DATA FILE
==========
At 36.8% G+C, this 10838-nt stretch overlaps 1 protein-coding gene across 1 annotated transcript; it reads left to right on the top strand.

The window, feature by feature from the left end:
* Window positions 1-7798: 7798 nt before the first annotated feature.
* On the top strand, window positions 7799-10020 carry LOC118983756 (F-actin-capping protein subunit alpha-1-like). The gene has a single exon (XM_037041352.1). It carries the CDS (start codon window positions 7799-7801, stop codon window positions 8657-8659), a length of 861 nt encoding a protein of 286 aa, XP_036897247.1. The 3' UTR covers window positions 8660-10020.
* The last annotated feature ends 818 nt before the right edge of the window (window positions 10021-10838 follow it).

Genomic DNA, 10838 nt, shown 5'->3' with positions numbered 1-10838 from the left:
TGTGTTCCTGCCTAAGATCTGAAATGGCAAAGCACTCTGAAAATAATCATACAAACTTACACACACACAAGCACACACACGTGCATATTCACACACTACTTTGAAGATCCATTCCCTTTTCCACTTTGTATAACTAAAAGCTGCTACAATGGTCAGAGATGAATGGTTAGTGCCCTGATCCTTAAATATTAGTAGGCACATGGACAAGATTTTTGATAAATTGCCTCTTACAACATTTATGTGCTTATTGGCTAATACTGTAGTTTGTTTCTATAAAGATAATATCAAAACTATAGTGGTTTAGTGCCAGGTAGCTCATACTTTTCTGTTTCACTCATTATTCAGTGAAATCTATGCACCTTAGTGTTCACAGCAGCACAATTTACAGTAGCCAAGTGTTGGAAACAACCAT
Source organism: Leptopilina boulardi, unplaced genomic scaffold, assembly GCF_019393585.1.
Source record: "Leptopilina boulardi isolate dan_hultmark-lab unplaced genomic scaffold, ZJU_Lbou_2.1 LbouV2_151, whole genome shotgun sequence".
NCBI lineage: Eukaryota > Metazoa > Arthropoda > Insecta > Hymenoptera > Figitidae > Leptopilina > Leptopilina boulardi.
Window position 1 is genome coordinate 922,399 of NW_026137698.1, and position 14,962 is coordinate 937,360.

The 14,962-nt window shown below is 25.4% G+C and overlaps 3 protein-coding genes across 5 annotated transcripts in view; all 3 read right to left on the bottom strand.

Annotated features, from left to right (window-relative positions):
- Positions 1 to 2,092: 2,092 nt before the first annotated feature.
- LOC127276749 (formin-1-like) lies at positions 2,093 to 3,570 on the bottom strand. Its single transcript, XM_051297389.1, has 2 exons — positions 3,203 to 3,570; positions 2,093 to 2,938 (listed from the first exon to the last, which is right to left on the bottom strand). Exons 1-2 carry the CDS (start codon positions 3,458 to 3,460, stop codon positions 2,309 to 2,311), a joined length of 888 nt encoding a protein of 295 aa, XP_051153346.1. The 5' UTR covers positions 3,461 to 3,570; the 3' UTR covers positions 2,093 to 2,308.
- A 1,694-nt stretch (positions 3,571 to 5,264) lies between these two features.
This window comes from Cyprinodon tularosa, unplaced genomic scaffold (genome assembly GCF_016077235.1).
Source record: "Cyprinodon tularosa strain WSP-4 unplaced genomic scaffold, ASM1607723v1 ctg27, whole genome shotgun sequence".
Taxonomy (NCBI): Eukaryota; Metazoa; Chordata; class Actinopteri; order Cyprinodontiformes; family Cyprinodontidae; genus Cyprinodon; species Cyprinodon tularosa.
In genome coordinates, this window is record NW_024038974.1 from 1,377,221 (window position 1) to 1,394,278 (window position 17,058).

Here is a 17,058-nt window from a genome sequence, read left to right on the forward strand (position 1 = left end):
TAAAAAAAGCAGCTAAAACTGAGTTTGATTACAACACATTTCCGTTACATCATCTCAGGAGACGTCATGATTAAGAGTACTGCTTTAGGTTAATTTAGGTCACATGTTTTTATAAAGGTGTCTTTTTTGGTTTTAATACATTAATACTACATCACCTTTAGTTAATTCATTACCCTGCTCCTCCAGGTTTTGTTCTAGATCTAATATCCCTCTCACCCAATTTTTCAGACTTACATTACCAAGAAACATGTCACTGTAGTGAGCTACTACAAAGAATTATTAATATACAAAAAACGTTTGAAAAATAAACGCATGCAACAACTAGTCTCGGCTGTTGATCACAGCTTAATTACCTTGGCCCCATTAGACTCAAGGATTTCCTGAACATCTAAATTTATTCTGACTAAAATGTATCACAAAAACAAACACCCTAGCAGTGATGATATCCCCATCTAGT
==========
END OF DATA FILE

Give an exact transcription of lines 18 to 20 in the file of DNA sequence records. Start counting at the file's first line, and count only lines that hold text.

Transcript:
Source record: "Cyprinodon tularosa strain WSP-4 unplaced genomic scaffold, ASM1607723v1 ctg27, whole genome shotgun sequence".
Taxonomy (NCBI): Eukaryota; Metazoa; Chordata; class Actinopteri; order Cyprinodontiformes; family Cyprinodontidae; genus Cyprinodon; species Cyprinodon tularosa.
In genome coordinates, this window is record NW_024038974.1 from 1,377,221 (window position 1) to 1,394,278 (window position 17,058).